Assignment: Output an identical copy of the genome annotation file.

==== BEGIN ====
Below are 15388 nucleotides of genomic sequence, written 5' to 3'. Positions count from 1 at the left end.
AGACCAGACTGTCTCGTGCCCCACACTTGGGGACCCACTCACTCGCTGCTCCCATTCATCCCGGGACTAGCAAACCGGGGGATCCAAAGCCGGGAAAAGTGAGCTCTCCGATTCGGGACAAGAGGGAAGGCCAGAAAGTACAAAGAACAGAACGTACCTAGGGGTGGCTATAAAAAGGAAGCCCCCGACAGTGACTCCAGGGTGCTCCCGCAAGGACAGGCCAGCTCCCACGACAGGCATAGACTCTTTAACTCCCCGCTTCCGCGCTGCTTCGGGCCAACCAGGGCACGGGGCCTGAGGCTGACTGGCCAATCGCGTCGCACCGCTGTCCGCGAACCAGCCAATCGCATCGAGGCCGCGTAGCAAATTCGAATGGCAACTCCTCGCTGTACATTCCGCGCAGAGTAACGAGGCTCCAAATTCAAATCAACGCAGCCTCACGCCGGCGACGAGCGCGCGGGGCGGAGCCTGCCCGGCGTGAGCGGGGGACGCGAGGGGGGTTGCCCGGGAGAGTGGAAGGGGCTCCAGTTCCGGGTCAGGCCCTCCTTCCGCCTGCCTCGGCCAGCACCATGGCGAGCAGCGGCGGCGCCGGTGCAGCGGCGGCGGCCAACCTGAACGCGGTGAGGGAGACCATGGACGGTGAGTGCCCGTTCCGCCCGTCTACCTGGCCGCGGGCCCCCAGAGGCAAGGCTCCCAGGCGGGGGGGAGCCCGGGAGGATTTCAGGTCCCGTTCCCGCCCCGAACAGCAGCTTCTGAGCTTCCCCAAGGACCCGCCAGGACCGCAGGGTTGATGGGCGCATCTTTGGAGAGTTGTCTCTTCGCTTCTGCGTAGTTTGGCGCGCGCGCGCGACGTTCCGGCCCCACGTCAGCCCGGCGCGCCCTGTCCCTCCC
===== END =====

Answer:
Below are 15388 nucleotides of genomic sequence, written 5' to 3'. Positions count from 1 at the left end.
AGACCAGACTGTCTCGTGCCCCACACTTGGGGACCCACTCACTCGCTGCTCCCATTCATCCCGGGACTAGCAAACCGGGGGATCCAAAGCCGGGAAAAGTGAGCTCTCCGATTCGGGACAAGAGGGAAGGCCAGAAAGTACAAAGAACAGAACGTACCTAGGGGTGGCTATAAAAAGGAAGCCCCCGACAGTGACTCCAGGGTGCTCCCGCAAGGACAGGCCAGCTCCCACGACAGGCATAGACTCTTTAACTCCCCGCTTCCGCGCTGCTTCGGGCCAACCAGGGCACGGGGCCTGAGGCTGACTGGCCAATCGCGTCGCACCGCTGTCCGCGAACCAGCCAATCGCATCGAGGCCGCGTAGCAAATTCGAATGGCAACTCCTCGCTGTACATTCCGCGCAGAGTAACGAGGCTCCAAATTCAAATCAACGCAGCCTCACGCCGGCGACGAGCGCGCGGGGCGGAGCCTGCCCGGCGTGAGCGGGGGACGCGAGGGGGGTTGCCCGGGAGAGTGGAAGGGGCTCCAGTTCCGGGTCAGGCCCTCCTTCCGCCTGCCTCGGCCAGCACCATGGCGAGCAGCGGCGGCGCCGGTGCAGCGGCGGCGGCCAACCTGAACGCGGTGAGGGAGACCATGGACGGTGAGTGCCCGTTCCGCCCGTCTACCTGGCCGCGGGCCCCCAGAGGCAAGGCTCCCAGGCGGGGGGGAGCCCGGGAGGATTTCAGGTCCCGTTCCCGCCCCGAACAGCAGCTTCTGAGCTTCCCCAAGGACCCGCCAGGACCGCAGGGTTGATGGGCGCATCTTTGGAGAGTTGTCTCTTCGCTTCTGCGTAGTTTGGCGCGCGCGCGCGACGTTCCGGCCCCACGTCAGCCCGGCGCGCCCTGTCCCTCCC